Six-acre park opens at Williamsburg’s Domino Sugar Factory site

US studio James Corner Field Operations has created a public park on the waterfront site around the former Domino Sugar Factory in Brooklyn, featuring a sunbathing spot, an industrial-style playground and a taco stand.

Opening this week, Domino Park comprises six acres (2.4 hectares) of parkland, stretching a quarter of a mile along the East River in Williamsburg, in front of the old red-brick factory.

New York-based landscape architecture firm James Corner Field Operations – which also worked on the High Line with architects Diller Scofidio + Renfro – was enlisted to transform the formerly derelict parcel of land as part of a major redevelopment of the Domino Site, located just north of Williamsburg Bridge.

The park provides an extension of River Street, which used to stop once it met Grand Street, to offer local residents a better connection to the waterfront. A new 1,200-foot-long (366-metre) esplanade now runs along the river, offering views of the bridge and the Manhattan skyline beyond.

Field Operations’ landscape design for the park pays homage to the Domino Sugar Factory, which was built in the 1880s and was formerly the largest sugar refinery in the world. Over 30 pieces of salvaged factory machinery are integrated into a five-block-long section at the northern end of the site, called Artificial Walk.

These preserved elements include four of the 36-foot-tall (11-metre) cylindrical tanks that once collected syrup during the refining process, 21 columns from the Raw Sugar Warehouse, and approximately 585 feet (178 metres) of crane tracks.

“We were deeply inspired by community input and the site’s rich history when creating Domino Park,” said Lisa Switkin of James Corner Field Operations. “The design will reconnect New Yorkers to the East River waterfront and foster interest in the history of the site and the surrounding neighbourhood.”

More “passive” activities in the park are placed on the northern side, connecting with River Street, like an “urban beach” with deck chairs facing the water, a picnic area for 100 people, a Japanese-style garden and a food kiosk.

Artist Mark Reigelman also designed a play area for this stretch, spanning from South 2nd Street to Grand Street. Slides and tunnels connect the three elements of the play area: an elevated cabin clad in wood sourced from the factory floor, and two silo-like covered with a perforated metal panels.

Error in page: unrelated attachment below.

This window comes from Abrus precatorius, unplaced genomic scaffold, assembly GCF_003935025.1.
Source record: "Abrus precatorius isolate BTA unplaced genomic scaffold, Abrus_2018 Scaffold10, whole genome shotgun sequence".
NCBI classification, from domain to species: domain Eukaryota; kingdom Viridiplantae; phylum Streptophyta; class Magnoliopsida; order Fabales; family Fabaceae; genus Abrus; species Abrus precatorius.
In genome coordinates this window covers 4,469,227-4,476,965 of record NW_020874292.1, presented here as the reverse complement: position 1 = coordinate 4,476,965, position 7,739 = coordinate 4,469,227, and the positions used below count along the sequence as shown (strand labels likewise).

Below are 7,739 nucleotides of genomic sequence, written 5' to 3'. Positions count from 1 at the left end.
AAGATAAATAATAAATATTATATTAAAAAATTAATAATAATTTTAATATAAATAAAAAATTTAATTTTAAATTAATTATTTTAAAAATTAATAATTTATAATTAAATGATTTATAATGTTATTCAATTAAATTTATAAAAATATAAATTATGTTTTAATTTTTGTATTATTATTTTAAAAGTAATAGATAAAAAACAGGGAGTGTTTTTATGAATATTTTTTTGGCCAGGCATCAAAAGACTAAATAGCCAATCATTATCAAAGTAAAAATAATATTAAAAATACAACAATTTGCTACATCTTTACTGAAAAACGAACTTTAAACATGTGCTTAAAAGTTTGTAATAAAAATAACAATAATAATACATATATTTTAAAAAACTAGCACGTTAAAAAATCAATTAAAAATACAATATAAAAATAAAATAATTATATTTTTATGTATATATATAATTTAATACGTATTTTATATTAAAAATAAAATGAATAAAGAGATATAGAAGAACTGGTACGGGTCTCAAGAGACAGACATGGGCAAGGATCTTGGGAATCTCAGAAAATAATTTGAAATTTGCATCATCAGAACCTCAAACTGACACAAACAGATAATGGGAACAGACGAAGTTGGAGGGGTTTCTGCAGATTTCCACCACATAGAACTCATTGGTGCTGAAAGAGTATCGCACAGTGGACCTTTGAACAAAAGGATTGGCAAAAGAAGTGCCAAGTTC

A tall metal frame matches the teal hues in the playground and outlines the neighbouring Mexican restaurant called Tacocina. Meanwhile four wooden blocks in front of the factory form seating overlooking a water feature.

Activities like a 1,750-square-foot (163-square-metre) dog run, two bocce ball courts, a sports field and a full-sized beach volleyball court are placed on the southern side near the Williamsburg Bridge.

Due to the park’s close proximity to the waterfront, Field Operations has designed it to be resilient to flooding by raising the platform and planting nearly 175 trees.

Domino Park will be managed by developer Two Trees, which is also transforming the historic factory building to create 380,000 square feet (35,300 square metres) of office space designed by preservation experts Beyer Blinder Belle.

Two Trees enlisted Manhattan studio SHoP Architects to design the masterplan for the Domino site, which measures 11 acres (4.5 hectares) in total.

Unveiled in 2013, the scheme also includes five buildings that will house 2,800 rental apartments – 700 of which are designated as affordable. Among these is 325 Kent – a 16-storey residential building with a large hole in its centre that opened last year.

Domino Park opens to the public Sunday 20 June 2018, and will be accessible every day from 6am to 1am.

James Corner Field Operations has completed a host of large-scale landscape designs. Its transformation of a disused railway track in New York into the hugely popular High Line is among its most well-known, and triggered a number of similar infrastructure reuse projects to follow in its footsteps.

Photography is by Daniel Levin.

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